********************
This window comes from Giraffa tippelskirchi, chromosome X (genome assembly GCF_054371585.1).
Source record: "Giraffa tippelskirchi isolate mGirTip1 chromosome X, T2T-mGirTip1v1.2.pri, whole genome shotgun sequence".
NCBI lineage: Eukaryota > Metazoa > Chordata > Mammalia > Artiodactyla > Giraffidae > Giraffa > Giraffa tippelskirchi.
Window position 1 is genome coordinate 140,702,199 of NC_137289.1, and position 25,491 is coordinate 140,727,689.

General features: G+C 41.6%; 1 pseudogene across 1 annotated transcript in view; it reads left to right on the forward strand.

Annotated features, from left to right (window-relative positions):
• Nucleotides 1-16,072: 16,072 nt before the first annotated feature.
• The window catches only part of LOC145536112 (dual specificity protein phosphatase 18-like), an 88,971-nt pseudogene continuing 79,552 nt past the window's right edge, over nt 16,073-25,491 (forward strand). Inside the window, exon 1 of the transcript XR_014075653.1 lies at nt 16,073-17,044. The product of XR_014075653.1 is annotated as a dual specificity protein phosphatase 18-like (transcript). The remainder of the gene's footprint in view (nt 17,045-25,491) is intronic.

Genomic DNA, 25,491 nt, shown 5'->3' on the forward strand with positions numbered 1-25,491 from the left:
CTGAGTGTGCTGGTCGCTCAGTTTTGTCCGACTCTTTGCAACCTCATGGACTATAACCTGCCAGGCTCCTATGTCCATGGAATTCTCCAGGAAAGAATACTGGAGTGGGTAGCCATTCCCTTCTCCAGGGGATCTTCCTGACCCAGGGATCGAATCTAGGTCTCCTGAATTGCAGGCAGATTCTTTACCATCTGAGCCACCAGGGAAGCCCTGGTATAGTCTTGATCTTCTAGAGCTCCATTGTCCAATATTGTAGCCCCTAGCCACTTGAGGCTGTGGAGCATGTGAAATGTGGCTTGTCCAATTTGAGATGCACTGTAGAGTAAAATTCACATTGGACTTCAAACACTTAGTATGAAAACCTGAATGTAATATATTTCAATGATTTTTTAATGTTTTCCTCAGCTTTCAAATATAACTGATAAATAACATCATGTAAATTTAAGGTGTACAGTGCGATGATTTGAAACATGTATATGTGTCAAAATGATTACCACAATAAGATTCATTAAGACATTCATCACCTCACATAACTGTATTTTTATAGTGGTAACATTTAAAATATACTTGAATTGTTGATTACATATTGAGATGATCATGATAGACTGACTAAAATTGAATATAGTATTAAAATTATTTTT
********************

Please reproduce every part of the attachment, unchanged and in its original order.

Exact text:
This window comes from Giraffa tippelskirchi, chromosome X (genome assembly GCF_054371585.1).
Source record: "Giraffa tippelskirchi isolate mGirTip1 chromosome X, T2T-mGirTip1v1.2.pri, whole genome shotgun sequence".
NCBI lineage: Eukaryota > Metazoa > Chordata > Mammalia > Artiodactyla > Giraffidae > Giraffa > Giraffa tippelskirchi.
Window position 1 is genome coordinate 140,702,199 of NC_137289.1, and position 25,491 is coordinate 140,727,689.

General features: G+C 41.6%; 1 pseudogene across 1 annotated transcript in view; it reads left to right on the forward strand.

Annotated features, from left to right (window-relative positions):
• Nucleotides 1-16,072: 16,072 nt before the first annotated feature.
• The window catches only part of LOC145536112 (dual specificity protein phosphatase 18-like), an 88,971-nt pseudogene continuing 79,552 nt past the window's right edge, over nt 16,073-25,491 (forward strand). Inside the window, exon 1 of the transcript XR_014075653.1 lies at nt 16,073-17,044. The product of XR_014075653.1 is annotated as a dual specificity protein phosphatase 18-like (transcript). The remainder of the gene's footprint in view (nt 17,045-25,491) is intronic.

Genomic DNA, 25,491 nt, shown 5'->3' on the forward strand with positions numbered 1-25,491 from the left:
CTGAGTGTGCTGGTCGCTCAGTTTTGTCCGACTCTTTGCAACCTCATGGACTATAACCTGCCAGGCTCCTATGTCCATGGAATTCTCCAGGAAAGAATACTGGAGTGGGTAGCCATTCCCTTCTCCAGGGGATCTTCCTGACCCAGGGATCGAATCTAGGTCTCCTGAATTGCAGGCAGATTCTTTACCATCTGAGCCACCAGGGAAGCCCTGGTATAGTCTTGATCTTCTAGAGCTCCATTGTCCAATATTGTAGCCCCTAGCCACTTGAGGCTGTGGAGCATGTGAAATGTGGCTTGTCCAATTTGAGATGCACTGTAGAGTAAAATTCACATTGGACTTCAAACACTTAGTATGAAAACCTGAATGTAATATATTTCAATGATTTTTTAATGTTTTCCTCAGCTTTCAAATATAACTGATAAATAACATCATGTAAATTTAAGGTGTACAGTGCGATGATTTGAAACATGTATATGTGTCAAAATGATTACCACAATAAGATTCATTAAGACATTCATCACCTCACATAACTGTATTTTTATAGTGGTAACATTTAAAATATACTTGAATTGTTGATTACATATTGAGATGATCATGATAGACTGACTAAAATTGAATATAGTATTAAAATTATTTTT